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Presentation on theme: "FLUORIDATION IN NEW YORK STATE: CHALLENGES MAY 23, 2012 Jay Kumar, DDS, MPH."— Presentation transcript:


2 Fluoridation in New York State  Focus on research and evaluation  Opposition to fluoridation  New York law supports local decision making  Regulations  Efforts to discontinue fluoridation

3 Objectives  To describe strategies for maintaining community water fluoridation  New York City  Poughkeepsie  Plattsburgh  To discuss efforts to support advocates  To assess factors that affect outcome

4 New York City  Fluoridation started in 1962  A regulation requires 1.0 mg/L Fluoride  Serves over 8.5 million residents  Bills introduced  Stop fluoridation  Lower fluoride level to 0.7 mg/L  Rally last week  Councilman Peter Vallone

5 Referred to Committee on Health on 6/14/2011 Sponsors: Jumaane Williams, Fernando Cabrera, Letitia James, and Deborah Rose “The municipal water supply shall be fluoridated in the following manner: A fluoride compound shall be added to the municipal water supply at an optimum concentration of about 0.7 ppm of the fluoride ion, provided, however, the concentration of such ion shall not exceed 1.0 ppm at any time.” No final action taken yet Proposed bill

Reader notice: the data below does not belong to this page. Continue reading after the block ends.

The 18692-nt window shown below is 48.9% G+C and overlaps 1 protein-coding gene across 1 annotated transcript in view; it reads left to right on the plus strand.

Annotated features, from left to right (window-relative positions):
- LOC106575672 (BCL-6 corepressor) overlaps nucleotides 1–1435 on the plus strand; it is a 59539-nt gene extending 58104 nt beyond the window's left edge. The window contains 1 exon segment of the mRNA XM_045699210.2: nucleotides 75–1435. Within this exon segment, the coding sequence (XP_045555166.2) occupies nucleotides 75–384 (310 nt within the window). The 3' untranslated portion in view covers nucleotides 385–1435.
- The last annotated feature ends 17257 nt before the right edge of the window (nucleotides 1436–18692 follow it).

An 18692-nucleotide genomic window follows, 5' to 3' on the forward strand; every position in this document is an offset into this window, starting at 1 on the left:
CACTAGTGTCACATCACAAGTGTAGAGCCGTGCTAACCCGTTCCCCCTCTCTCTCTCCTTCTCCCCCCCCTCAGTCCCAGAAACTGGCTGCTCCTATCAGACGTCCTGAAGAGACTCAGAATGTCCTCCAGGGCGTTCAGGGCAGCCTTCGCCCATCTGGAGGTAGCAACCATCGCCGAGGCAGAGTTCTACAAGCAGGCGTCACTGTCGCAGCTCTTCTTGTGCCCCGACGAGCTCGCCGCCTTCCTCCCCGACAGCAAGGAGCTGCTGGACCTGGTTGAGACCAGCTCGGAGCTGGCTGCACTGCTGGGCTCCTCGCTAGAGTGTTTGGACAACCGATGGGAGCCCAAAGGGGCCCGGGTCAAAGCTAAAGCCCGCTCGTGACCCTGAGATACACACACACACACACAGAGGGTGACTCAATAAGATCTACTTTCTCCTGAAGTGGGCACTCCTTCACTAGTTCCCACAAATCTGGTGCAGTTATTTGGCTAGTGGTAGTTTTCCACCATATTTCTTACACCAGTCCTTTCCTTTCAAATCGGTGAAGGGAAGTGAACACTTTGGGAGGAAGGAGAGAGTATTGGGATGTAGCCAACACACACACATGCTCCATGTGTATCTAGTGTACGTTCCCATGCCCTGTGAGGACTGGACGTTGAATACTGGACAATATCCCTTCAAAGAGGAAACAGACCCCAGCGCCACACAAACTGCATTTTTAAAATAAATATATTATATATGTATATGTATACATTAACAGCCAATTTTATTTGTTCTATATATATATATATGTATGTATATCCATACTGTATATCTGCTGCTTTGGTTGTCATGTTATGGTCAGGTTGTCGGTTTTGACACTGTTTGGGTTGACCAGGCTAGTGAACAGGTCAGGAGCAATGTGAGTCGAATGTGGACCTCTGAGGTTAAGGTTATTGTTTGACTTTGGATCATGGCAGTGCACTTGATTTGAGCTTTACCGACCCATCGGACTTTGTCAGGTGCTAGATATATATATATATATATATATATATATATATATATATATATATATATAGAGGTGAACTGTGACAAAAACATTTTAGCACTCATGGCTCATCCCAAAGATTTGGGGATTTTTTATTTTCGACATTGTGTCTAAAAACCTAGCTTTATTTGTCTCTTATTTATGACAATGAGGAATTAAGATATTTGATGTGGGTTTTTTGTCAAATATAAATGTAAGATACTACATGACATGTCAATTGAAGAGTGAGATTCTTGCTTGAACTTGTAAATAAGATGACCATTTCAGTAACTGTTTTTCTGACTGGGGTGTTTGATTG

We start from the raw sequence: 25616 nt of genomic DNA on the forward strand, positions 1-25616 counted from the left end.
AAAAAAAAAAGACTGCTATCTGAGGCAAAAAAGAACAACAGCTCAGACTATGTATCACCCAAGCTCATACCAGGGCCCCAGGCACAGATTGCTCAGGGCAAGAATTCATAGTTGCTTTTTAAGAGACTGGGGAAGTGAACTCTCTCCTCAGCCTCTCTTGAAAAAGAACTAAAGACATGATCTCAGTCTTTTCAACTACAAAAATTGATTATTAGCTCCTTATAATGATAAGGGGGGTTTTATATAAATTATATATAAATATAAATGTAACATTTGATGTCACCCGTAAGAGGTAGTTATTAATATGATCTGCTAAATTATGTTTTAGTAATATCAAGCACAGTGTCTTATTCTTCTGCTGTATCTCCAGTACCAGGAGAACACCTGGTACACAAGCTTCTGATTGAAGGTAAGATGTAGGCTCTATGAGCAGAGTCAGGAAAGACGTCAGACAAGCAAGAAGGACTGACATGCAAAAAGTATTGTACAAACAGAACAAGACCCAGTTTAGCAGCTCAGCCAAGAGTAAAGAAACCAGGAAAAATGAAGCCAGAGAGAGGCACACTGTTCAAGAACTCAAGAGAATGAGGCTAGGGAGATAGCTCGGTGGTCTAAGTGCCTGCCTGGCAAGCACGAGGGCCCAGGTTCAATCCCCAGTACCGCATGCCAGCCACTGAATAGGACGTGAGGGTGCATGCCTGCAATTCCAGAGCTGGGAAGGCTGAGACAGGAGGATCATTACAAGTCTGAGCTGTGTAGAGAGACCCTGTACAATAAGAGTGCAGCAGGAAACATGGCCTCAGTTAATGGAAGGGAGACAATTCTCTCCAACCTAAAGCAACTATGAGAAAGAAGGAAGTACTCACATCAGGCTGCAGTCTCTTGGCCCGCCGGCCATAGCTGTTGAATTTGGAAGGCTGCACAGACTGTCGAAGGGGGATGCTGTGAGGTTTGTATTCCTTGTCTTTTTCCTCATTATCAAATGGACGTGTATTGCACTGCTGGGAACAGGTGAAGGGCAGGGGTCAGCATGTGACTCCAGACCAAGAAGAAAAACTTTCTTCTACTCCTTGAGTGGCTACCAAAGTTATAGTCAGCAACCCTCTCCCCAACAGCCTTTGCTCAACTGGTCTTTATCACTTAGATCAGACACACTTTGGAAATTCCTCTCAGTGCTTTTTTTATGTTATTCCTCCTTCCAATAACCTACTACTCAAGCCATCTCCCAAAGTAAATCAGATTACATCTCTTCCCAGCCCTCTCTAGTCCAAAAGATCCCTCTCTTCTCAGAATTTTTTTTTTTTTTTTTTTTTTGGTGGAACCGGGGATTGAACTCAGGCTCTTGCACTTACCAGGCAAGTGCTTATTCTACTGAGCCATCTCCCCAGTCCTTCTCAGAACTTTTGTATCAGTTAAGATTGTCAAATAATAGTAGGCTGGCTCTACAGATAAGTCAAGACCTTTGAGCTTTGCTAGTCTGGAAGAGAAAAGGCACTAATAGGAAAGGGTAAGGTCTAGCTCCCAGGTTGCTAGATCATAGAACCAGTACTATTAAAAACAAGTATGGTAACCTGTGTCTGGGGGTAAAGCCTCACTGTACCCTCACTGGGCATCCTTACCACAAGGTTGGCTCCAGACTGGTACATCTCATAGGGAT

6 Issues  “I have serious questions with using the water supply to force-medicate,”  Waste of $25 million per year  Causes IQ deficit  Environmental issues

7 Prominent Dentists Say Drinking NYC's Fluoridated Water is Risky NEW YORK, Oct. 5, 2011 /PRNewswire-USNewswire/ -- Breaking away from dental school dogma, more dentists are speaking out against fluoridation because fluoride chemicals, added to NYC's water supply intending to reduce tooth decay, are actually a money-wasting health risk, reports the New York State Coalition Opposed to Fluoridation (NYSCOF). Seven NYC Council Members sponsored legislation (1) and residents are petitioning Mayor Bloomberg to stop fluoridation, to preserve money and health. Join them: york-city Hydrofluosilicic acid, a lead- and arsenic-laced chemical (2) left-over from making phosphate fertilizer (3) is NYC's fluoride chemical of choice. Dentist Caree Alexander, a former Navy practitioner, then a private practice dentist for 20 years, says fluoridation is "totally ineffective and actually damaging as well."(5) Dr. Alexander says, "When I graduated from University, we weren't given any information about where [fluoride] came from. We all assumed it was [pharmaceutical-grade] calcium fluoride." Prominent NYC dentist and Huffington Post Contributor, Dr. Thomas Connelly, writes, "I do not see the good in fluoridating our drinking water... To me, the 'bad' it can (potentially) do outweighs the good."(6)